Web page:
John A. Zachman (born December 16, 1934) is an American business and IT consultant, early pioneer of enterprise architecture, Chief Executive Officer of Zachman International (Zachman.com), and originator of the Zachman Framework.
He joined IBM Corporation in 1964 and held various marketing-related positions in Chicago, New York and Los Angeles. He became involved with Strategic Information Planning methodologies in 1970. and in 1973 he was assigned responsibility for the Business Systems Planning (BSP) program in IBM's Western Region. In 1984 he began to concentrate on Information Systems Architecture. In 1989 at IBM he joined the CASE Support organization of the Application Enabling Marketing Center, where he worked as a consultant in areas of Information Systems Planning and Architecture. He retired at IBM in 1990, having served them for 26 years. Afterwards he co-founded, with Samuel B. Holcman, the Zachman Institute for Framework Advancement, which was discontinued in December, 2008.
He is a Fellow for the College of Business Administration of the University of North Texas. He serves on the Advisory Board for Boston University's Institute for Leading in a Dynamic Economy (BUILDE), the Advisory Board for the Data Resource Management Program at the University of Washington and the Advisory Board of the Data Administration Management Association International (DAMA-I).
In May 2002 he was awarded a Lifetime Achievement Award from the Advisory Board of the Data Administration Management Association International. He was awarded the 2004 Oakland University, Applied Technology in Business (ATIB), Award for IS Excellence and Innovation.
John Zachman is one of the founding developers of IBM's Business Systems Planning (BSP), and worked on their Executive team planning techniques (Intensive Planning). In 1987 he originated the Zachman Framework a standard for classifying the descriptive representations (models) that comprise enterprise architecture.
Business System Planning (BSP) is a method for analyzing, defining and designing an information architecture of organizations. It was first issued by IBM in 1981, though the initial work on BSP began in the early 1970s. At first, it was for IBM internal use only. Later it was made available to customers and this method became an important tool for many organizations. It is a very complex method dealing with data, processes, strategies, aims and organizational departments which are interconnected.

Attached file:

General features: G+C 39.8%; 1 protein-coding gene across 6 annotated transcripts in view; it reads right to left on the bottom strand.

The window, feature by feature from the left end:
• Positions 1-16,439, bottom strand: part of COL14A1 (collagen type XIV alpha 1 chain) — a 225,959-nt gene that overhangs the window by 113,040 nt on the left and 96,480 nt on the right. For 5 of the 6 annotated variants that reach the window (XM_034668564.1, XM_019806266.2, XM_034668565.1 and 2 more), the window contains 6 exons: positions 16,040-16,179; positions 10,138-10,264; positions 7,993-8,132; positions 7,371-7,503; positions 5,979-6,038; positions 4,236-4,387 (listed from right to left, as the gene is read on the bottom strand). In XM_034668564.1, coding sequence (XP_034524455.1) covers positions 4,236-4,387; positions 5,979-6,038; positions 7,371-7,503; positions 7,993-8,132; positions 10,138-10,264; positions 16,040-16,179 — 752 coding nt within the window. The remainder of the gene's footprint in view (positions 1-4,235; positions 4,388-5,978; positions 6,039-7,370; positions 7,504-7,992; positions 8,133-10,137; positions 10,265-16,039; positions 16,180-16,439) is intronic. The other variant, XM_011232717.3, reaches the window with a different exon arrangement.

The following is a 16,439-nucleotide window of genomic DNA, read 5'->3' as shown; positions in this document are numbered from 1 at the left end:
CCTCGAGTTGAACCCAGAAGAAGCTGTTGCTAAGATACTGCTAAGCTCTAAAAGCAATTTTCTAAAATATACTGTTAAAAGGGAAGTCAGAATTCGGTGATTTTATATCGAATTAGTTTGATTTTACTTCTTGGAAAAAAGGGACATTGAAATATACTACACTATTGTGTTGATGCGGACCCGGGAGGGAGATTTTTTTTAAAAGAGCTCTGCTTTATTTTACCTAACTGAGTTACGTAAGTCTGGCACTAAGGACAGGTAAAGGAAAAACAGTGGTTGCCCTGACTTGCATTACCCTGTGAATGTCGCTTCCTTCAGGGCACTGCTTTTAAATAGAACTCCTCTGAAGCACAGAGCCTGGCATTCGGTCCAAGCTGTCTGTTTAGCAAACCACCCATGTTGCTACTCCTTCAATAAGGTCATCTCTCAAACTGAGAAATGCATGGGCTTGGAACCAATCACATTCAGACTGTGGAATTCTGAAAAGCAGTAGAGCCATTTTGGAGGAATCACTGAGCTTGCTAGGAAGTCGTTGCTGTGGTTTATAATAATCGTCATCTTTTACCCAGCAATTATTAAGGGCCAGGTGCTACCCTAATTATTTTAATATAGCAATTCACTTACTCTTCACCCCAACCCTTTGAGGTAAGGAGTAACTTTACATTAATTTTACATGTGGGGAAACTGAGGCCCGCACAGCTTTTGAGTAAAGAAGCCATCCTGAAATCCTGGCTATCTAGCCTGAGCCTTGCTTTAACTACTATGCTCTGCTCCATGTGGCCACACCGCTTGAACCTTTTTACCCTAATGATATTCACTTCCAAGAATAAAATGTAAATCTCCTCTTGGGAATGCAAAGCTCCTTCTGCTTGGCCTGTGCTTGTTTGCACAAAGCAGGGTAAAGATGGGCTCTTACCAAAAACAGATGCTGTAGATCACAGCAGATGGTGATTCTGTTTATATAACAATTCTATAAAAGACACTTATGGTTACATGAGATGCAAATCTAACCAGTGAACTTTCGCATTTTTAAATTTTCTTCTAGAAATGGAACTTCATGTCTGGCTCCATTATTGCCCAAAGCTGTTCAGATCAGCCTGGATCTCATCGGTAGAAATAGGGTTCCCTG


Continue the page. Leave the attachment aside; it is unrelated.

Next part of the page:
Business Systems Planning (BSP) and Business Information Control Study (BICS) according to Zachman (1982), are both "information system planning methodologies that specifically employ enterprise analysis techniques in the course of their analyses. Underlying the BSP and BICS analyses are the data management problems that result from systems design approaches that optimize the management of technology at the expense of managing the data". The methodologies have similarities and differences, and strengths and weaknesses. The "choice between using one or the other methodology is strongly influenced by the immediate intent of the study sponsor, tempered by the limiting factors currently surrounding the BICS methodology".
More specifically, the Zachman Framework is "an ontology - a theory of the existence of a structured set of essential components of an object for which explicit expressions is necessary and perhaps even mandatory for creating, operating, and changing the object (the object being an Enterprise, a department, a value chain, a "sliver," a solution, a project, an airplane, a building, a product, a profession of whatever)".
According to Zachman, "this ontology was derived from analogous structures that are found in the older disciplines of Architecture/Construction and Engineering/Manufacturing that classify and organize the design artifacts created in the process of designing and producing complex physical products (e.g. buildings or airplanes). It uses a two dimensional classification model based on the six basic interrogatives (What, How, Where, Who, When, and Why) intersecting six distinct perspectives, which relate to stakeholder groups (Planner, Owner, Designer, Builder, Implementer and Worker). The intersecting cells of the Framework correspond to models which, if documented, can provide a holistic view of the enterprise".
Zachman had published three books, several articles and forewords to more than a hundred books on related subjects. A selection:
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